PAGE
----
Why there is plenty to be optimistic about in Peterborough for 2019
While it may not seem immediately evident if you go by what you watch on television on read in newspapers, there is a lot to feel positive about as 2018 comes to an end, write columnist Paul Bristow, Conservative Party candidate for Peterborough .
I am optimistic about our city, our country, and our world.
It’s much easier to write about negative things - and plenty of our local politicians do just that on these pages. Don’t get me wrong, it’s their job to highlight things that frustrate them and argue for change. But I want to also point out the things that inspire me and make me optimistic.
My prediction is that in 2019 - things will be even better than in 2018. Just as they have been every year since the Industrial Revolution in the 19th century.
People will be richer, live longer, and fewer people will die of disease or hunger. Across the world more people will have access to fresh water and more children (especially girls) will go to school.
New inventions and technology will bring people across the world closer together and improve humanity.
In the UK, our politics will eventually move on past Brexit (we have to leave the EU by the way) and our economy will grow.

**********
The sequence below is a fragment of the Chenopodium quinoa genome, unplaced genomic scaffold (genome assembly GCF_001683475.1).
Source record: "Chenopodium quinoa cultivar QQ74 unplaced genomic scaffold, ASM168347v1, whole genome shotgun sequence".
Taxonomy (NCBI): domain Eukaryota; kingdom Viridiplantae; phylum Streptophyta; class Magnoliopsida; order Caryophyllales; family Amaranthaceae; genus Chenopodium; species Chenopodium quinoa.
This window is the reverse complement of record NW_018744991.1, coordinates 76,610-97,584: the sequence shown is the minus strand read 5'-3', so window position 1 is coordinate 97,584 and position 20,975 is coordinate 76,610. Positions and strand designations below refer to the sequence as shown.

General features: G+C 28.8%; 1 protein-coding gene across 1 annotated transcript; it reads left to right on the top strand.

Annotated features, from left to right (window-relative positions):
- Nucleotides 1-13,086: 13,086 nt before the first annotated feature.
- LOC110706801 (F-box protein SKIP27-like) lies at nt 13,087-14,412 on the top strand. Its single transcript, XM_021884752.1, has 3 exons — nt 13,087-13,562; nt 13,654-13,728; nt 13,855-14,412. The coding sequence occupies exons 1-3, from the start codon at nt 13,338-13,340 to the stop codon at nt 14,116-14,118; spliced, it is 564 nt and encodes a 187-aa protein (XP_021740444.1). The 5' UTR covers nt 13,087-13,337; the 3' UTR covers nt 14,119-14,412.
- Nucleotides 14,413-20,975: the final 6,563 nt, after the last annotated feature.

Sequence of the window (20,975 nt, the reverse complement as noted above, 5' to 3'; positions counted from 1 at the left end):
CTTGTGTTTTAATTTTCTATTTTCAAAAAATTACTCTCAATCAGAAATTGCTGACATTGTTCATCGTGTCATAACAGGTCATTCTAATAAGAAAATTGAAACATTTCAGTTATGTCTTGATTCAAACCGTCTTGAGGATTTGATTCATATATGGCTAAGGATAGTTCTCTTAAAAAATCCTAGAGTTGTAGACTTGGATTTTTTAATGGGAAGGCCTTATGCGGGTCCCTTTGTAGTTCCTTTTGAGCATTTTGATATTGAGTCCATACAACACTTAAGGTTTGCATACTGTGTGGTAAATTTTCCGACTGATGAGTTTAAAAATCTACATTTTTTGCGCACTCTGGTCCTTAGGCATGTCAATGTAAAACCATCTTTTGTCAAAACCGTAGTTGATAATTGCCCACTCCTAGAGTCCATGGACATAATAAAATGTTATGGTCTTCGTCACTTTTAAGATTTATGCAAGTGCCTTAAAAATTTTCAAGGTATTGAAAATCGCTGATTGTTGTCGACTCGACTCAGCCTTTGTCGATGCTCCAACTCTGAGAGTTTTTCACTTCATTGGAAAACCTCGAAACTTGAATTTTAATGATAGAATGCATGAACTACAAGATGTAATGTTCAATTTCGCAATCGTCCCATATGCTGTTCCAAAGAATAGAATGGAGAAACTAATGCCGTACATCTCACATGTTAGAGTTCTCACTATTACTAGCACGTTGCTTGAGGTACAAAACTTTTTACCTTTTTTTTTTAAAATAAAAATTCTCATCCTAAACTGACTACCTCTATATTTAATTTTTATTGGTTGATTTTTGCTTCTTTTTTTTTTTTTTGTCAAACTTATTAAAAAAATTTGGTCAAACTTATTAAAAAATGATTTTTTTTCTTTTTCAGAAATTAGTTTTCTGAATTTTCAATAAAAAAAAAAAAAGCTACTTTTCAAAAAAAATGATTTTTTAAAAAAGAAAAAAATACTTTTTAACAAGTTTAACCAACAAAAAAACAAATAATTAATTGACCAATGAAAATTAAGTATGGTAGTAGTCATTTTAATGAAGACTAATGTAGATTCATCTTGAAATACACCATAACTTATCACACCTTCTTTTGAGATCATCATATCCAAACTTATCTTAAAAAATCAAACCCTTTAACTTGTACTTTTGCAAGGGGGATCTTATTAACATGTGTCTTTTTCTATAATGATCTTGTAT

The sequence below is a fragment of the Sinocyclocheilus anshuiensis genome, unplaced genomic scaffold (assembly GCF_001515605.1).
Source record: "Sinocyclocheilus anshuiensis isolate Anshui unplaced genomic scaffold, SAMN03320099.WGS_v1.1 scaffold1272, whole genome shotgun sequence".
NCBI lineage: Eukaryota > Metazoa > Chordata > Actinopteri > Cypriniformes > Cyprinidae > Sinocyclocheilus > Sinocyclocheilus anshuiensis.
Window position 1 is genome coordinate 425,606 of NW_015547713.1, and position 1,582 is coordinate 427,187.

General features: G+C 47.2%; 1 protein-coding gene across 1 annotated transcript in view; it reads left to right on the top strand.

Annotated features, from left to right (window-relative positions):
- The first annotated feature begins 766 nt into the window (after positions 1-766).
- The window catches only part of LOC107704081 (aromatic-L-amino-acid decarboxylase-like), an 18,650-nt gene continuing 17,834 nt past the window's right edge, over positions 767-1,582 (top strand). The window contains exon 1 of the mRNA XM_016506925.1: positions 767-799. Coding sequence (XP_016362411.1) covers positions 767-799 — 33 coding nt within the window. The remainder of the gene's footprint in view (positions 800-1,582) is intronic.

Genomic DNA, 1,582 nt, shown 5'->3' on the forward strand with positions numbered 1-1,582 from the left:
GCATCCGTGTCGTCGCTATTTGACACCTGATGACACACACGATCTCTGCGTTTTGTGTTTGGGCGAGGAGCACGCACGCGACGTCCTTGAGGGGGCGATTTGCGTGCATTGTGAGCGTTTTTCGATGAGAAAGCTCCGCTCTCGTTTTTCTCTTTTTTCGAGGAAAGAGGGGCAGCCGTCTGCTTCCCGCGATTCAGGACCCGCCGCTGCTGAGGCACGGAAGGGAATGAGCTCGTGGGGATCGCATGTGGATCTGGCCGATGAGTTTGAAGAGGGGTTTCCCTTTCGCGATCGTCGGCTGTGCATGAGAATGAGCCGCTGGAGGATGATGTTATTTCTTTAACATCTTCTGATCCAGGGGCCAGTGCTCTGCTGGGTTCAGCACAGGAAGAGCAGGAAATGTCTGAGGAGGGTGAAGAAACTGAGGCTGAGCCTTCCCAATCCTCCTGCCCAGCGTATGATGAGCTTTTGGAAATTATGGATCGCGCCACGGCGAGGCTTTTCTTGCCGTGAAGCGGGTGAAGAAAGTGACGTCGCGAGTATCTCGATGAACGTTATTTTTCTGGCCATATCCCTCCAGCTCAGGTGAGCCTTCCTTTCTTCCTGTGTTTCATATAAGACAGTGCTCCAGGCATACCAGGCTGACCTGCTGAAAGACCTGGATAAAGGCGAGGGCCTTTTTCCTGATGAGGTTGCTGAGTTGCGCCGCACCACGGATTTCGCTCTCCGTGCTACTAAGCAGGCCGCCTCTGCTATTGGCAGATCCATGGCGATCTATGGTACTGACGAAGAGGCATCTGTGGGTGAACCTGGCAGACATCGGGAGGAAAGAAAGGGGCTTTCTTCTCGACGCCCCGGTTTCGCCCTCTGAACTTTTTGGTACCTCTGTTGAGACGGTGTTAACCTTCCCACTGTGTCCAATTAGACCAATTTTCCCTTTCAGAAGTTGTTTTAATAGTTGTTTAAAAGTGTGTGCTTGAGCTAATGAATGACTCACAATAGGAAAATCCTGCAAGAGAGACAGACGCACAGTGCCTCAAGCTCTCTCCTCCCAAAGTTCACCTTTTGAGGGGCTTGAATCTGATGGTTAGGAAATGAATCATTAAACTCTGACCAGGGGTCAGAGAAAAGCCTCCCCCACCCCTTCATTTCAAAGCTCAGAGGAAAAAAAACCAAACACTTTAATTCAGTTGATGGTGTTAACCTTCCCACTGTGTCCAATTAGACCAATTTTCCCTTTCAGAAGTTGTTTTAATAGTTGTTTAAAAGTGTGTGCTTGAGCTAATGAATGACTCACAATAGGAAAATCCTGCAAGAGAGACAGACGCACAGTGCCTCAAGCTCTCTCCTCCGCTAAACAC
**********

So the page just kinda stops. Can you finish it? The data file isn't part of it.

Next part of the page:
More money than ever will be spent on the NHS, and schools. Unemployment will fall further and life will improve for the majority of us.
And here in Peterborough, our city will continue to grow, and further steps will be taken towards establishing our university. New businesses will be set up, and each and every day there will be new reasons to be proud of Peterborough.
I am not blind to the challenges our society has, or the to the difficulties many of us face. But I can promise you that more good happens in the world than bad. The human capacity for generosity is as strong as ever and our city shows that all of the time.
In this job, I meet thousands of people. I am motivated each and every day by the kindness and love I see from Peterborough residents. From the hundreds who volunteer at the Sue Ryder hospice, to local people who donate their time to help rough sleepers, and simple things like joining resident and tenant associations. These are people who are rarely thanked but who make the city great.
So at this time of the year, let’s be thankful for what we have and remember those who are less fortunate. Those who are no longer with us, those who might be alone this Christmas, and those who might be working during the festive season, or away serving our country in the armed forces.
Peterborough is going to smash it in 2019.
Merry Christmas and Happy New Year.